1. Take some time to reflect on what motivates you. What gets you out of bed in the morning? Make sure that what motivates you is aligned to the opportunities you are applying for. If there is a really big mismatch between the two, you should probably rethink your approach.

2. Research great companies you would like to work for and look at recent media articles & blog posts.

3. Ask yourself what do you know about the roles you are applying for and what do you need to know? Take action.

4. Use a job search template to document, emails sent, resumes sent, follow-ups & meetings

5. Get an accountability buddy and meet over zoom or in person once or twice a week to share goals and actions taken.

6. Block time in your diary for online research, applying for roles, networking & interview preparation.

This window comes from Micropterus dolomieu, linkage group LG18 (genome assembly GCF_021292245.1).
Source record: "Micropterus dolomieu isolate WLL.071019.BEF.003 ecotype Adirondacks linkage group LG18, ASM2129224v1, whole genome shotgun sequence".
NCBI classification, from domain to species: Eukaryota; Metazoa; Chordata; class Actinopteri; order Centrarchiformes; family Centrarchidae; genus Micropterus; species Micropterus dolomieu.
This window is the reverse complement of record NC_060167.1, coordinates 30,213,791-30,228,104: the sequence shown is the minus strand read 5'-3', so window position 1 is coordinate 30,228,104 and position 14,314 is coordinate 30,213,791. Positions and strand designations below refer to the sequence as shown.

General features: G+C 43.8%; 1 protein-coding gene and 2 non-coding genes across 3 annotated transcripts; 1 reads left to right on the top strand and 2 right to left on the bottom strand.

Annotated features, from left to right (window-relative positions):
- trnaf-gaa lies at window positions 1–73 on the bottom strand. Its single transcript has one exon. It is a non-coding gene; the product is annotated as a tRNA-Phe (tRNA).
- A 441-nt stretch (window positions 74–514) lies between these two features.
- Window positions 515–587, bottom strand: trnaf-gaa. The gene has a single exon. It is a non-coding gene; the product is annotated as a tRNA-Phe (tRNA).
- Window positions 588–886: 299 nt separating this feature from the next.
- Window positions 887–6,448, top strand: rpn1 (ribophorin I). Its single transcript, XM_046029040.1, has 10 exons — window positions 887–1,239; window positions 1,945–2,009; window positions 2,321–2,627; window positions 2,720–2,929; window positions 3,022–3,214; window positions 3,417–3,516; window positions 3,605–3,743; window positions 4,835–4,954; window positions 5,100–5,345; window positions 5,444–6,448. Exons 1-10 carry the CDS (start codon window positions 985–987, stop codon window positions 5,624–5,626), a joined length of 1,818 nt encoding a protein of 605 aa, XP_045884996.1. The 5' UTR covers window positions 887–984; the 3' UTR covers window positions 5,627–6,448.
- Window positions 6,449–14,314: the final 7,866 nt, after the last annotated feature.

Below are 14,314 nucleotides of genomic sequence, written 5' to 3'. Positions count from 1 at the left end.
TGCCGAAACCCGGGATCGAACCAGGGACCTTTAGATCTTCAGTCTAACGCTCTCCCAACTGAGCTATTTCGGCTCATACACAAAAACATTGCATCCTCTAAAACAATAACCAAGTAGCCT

7. Block time in your diary for exercise – Healthy Body, Healthy Mind.

8. Utilise your networks. Find allies and ambassadors -people that will introduce you to others and promote you.

9. Be kind to yourself. Bring your emotions to your awareness and sit with them as you would sit with a friend.

  

Want to really accelerate your results?

Invest in a career coach! Call Clare Phelan at 0407 803 095.

A discussion with Business Chicks by Michelle Rennex

One of the first things you’re taught when you start working full time is to not discuss your salary with your colleagues.

This is because a lot of employers encourage the concept of pay secrecy, the limiting of salary knowledge across employees, as it supposedly creates less animosity between colleagues over pay differences.

According to Clare Phelan, Director of Pursuit Consulting, pay secrecy can mean less conflict. “This is because everyone at the same level assumes they are being paid a fair salary commensurate with the group,” she explains. “When no salary information is shared, the company remains in control of the dialogue.”

But the reality is that not discussing salary with your colleagues further enables pay discrimination across workers, particularly between men and women. “Women are more likely to accept a salary decision when there’s a lack of information,” Clare continued. “With secrecy, bargaining power and the ability to right a wrong around discrimination are lowered.”